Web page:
Study: Consumers want optimized charging, renewables, V2G

Chevy Volt Charging Plug-in 1

A national survey of consumer attitudes towards plug-in vehicles suggests that people would prefer control to convenience in many charging scenarios, and that most want to be able to choose renewable energy.

For “Consumer Preferences for the Charging of Plug-In Electric Vehicles,” researchers Brandon Schoettle and Michael Sivak of the University of Michigan Transportation Research Institute gathered responses from 542 people. A majority of the respondents had never owned or ridden in an EV, but 17% had some prior experience with the technology.

Among the findings:

To manage the costs and electricity demand at home, 73% of people would elect optimized charging as opposed to on-demand charging.

65% said they’d prefer to prioritize renewable energy sources.

84% expressed interest in V2G technology, which would enable them to feed electricity from their vehicle to the public grid in exchange for reduced rates or other compensation.

“We noticed that people tend to prefer the things that give them the most control, rather than the most convenience,” Schoettle said. “For example, respondents seemed to think that a traditional cable was the best way to recharge, even though inductive wireless charging could enable a self-fueling vehicle. A person wouldn’t be required.”

The researchers also compared the ability of current regulations to support various charging scenarios, and found that not all regulatory standards would currently support consumers’ top requests.

“A system that operates correctly, yet fails to satisfy the preferences and expectations of the PEV users, may end up limiting future acceptance of such systems and PEVs in general,” the report states. “Potential future uses of PEVs to enable self-fueling of self-driving vehicles may be problematic or unfeasible without the support for scenarios such as plug-and-charge and eVehicle roaming.”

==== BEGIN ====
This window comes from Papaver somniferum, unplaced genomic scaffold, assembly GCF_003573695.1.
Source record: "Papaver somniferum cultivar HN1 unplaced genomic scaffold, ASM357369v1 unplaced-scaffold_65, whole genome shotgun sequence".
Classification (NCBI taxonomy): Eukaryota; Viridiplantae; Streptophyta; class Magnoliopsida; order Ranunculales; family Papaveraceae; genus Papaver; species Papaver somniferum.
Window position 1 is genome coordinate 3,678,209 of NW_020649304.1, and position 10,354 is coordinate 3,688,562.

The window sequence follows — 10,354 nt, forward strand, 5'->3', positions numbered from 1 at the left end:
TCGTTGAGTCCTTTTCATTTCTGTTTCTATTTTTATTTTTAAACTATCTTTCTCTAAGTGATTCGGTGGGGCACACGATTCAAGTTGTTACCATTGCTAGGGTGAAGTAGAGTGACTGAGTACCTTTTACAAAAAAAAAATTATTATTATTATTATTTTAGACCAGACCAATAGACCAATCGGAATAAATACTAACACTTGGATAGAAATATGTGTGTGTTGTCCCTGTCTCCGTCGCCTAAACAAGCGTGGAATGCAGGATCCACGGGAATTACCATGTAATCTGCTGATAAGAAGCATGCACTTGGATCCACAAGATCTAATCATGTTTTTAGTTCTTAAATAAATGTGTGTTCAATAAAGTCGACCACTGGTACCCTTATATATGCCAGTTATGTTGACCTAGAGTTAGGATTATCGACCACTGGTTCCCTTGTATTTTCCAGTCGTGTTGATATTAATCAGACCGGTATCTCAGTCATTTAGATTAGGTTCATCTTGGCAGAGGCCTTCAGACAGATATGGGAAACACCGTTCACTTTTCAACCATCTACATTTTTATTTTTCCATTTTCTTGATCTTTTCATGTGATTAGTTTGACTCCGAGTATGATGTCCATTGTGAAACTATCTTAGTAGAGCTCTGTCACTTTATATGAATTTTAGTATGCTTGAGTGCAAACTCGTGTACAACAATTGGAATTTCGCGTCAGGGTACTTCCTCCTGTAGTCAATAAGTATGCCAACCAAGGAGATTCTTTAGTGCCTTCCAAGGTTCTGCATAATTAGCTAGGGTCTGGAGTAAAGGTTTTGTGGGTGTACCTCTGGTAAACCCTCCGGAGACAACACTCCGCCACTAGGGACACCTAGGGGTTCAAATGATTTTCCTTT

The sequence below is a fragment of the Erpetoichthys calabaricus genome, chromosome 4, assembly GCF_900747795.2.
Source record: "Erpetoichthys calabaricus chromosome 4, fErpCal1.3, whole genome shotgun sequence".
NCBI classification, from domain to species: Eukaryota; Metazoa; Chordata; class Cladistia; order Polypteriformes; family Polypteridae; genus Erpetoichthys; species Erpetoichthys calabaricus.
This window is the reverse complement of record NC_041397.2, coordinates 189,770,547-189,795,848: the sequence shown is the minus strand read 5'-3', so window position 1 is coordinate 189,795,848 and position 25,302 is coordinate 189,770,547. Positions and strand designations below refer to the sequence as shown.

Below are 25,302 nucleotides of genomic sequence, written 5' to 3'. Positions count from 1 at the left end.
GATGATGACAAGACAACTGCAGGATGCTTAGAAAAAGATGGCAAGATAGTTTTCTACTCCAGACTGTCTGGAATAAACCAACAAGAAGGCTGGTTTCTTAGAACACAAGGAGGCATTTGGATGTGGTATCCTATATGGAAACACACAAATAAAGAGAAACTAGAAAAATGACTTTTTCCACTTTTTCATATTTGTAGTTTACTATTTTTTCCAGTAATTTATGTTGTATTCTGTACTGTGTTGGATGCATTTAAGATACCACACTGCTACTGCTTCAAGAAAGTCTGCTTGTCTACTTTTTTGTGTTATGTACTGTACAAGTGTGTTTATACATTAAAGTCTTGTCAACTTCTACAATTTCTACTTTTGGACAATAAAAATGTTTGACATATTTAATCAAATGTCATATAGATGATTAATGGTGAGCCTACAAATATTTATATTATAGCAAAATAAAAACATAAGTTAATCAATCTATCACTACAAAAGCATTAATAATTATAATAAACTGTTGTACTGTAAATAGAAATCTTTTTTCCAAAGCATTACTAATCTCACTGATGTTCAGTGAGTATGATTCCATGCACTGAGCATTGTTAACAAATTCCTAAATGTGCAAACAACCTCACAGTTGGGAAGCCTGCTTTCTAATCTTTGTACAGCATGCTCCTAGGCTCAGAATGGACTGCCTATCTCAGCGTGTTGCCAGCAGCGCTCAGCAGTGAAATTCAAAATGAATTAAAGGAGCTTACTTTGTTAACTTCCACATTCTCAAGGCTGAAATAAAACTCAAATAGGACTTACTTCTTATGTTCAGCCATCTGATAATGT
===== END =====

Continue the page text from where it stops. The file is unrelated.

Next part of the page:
Source: University of Michigan via Green Car Congress

  • jstack6

    V2G Vehicle to GRID is out and working in Delaware and California. Why let a car site idle 20+ hours a day, put it to work. http://www.V2G-101.webs.com

    QUOTE=84% expressed interest in V2G technology, which would enable them to feed electricity from their vehicle to the public grid in exchange for reduced rates or other compensation.

    • Ramon A. Cardona

      Sorry but 8 to 30 k/watt hr batteries will hardly “support” much of anything otherwise why feed the grid when the house can use “excess” power like a Tesla home battery? I am missing something?

      • Tom Moore

        With V2G, we could use the car battery to operate essentials like a refrigerator during a power outage, instead of having a $1000 generator on hand. It probably could be automatic. If the battery were made available to the grid when unused, the grid could use it to buffer demand and restore the power later when it isn’t needed. We need to get creative but V2G is a first step.

        • jstack6

          Tom, Right in the Univ Of Delaware system they get paid $1,200 just to be plugged in , even if they don’t end up sending any power back to the GRID. Your car sits 20+ hours a day for most people. Why not put it to work. A KEY is to have a good cooled long life battery pack. Not a LEAF with no cooling and short life. http://www.V2G-101.webs.com

  • Ramon A. Cardona

    This study is pointing to the unique political format of the US: no central government. 50 states, 1 federal region. Thousands of power companies and thousands of counties with “codes” and fees and paperwork requirements. Add federal energy and environmental and transportation departments and sprinkle cities into this melee to get a glimpse of the issue. The only car company that offers one type of charging nationwide? Tesla. No wonder citizens are confused.

  • Tom Moore

    The current patchwork of competing and largely incompatible networks, each determined to enforce brand loyalty and damn the inconvenience to consumers, is a huge obstacle to the entire industry. Would you join a separate club and place on file a credit card with each of them, to get gasoline for your ICE car in diverse locations? This situation builds into the infrastructure a presumption that EVs are only for local use, making it extremely difficult to get beyond that limitation. Tesla points the way out of this bind.